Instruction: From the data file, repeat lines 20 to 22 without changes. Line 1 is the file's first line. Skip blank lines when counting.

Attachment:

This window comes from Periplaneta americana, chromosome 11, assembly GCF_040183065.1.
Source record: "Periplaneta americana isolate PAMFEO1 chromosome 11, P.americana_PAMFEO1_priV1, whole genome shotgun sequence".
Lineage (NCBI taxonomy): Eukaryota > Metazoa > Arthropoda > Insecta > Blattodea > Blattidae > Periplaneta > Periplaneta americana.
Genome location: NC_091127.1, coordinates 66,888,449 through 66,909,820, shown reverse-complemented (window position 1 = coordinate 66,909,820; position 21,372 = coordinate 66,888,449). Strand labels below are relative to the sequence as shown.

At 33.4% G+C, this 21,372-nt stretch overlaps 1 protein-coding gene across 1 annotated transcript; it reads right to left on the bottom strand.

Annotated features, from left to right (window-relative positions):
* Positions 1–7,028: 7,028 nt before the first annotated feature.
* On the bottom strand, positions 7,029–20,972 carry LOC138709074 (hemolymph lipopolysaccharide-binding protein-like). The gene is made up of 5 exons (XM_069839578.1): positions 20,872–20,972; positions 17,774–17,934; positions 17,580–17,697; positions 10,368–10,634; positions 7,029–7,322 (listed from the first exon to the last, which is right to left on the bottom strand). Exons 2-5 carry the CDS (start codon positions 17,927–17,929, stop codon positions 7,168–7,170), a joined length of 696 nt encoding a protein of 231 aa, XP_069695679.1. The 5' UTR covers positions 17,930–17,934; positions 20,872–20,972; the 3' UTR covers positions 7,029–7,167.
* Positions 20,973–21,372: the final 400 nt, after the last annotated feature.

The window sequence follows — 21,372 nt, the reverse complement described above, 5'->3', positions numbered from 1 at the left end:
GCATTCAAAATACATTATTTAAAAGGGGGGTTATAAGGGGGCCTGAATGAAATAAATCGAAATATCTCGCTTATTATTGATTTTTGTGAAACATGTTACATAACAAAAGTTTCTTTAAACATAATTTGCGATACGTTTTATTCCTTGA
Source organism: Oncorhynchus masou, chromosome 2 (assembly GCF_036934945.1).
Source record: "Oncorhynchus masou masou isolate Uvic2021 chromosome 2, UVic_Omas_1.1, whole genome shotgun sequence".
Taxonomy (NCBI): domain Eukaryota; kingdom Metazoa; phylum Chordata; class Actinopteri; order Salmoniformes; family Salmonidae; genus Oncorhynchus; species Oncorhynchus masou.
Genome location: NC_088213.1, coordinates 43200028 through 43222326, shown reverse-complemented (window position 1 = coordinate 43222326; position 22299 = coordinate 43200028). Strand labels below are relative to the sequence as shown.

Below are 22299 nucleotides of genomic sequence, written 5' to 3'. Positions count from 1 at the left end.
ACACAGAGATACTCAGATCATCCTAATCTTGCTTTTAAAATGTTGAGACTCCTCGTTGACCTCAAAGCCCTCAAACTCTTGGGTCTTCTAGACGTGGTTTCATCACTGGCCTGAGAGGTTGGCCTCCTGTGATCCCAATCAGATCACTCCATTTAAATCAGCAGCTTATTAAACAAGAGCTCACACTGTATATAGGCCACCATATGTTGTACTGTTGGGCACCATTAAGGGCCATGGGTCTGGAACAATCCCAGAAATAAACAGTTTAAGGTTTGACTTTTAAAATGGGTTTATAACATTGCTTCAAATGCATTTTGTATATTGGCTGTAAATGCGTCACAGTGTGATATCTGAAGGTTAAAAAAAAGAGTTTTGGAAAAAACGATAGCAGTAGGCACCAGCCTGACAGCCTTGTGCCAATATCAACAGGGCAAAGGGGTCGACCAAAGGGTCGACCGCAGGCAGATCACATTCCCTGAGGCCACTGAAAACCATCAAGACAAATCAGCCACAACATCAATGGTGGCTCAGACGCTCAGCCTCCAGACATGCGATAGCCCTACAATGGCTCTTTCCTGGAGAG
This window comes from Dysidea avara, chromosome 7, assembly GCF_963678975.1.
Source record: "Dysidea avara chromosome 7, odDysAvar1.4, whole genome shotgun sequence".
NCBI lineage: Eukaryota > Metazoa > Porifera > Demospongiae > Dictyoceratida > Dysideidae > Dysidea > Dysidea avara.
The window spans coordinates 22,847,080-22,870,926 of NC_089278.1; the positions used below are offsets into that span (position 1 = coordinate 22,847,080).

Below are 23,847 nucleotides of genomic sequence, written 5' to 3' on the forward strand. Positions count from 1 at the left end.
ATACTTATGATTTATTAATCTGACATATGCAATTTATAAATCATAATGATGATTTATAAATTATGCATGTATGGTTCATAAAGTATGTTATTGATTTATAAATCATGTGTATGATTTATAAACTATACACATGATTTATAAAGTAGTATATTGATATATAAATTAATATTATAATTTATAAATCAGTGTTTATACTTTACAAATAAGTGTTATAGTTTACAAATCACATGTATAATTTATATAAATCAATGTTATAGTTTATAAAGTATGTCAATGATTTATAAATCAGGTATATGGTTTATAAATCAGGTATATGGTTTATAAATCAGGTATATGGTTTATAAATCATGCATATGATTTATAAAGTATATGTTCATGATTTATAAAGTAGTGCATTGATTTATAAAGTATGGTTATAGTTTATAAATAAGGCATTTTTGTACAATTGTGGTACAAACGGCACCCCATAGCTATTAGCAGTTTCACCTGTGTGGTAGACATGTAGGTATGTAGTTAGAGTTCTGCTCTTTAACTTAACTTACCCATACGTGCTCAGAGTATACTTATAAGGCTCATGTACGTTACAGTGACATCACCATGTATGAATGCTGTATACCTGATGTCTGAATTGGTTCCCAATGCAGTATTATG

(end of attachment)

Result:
NCBI lineage: Eukaryota > Metazoa > Porifera > Demospongiae > Dictyoceratida > Dysideidae > Dysidea > Dysidea avara.
The window spans coordinates 22,847,080-22,870,926 of NC_089278.1; the positions used below are offsets into that span (position 1 = coordinate 22,847,080).

Below are 23,847 nucleotides of genomic sequence, written 5' to 3' on the forward strand. Positions count from 1 at the left end.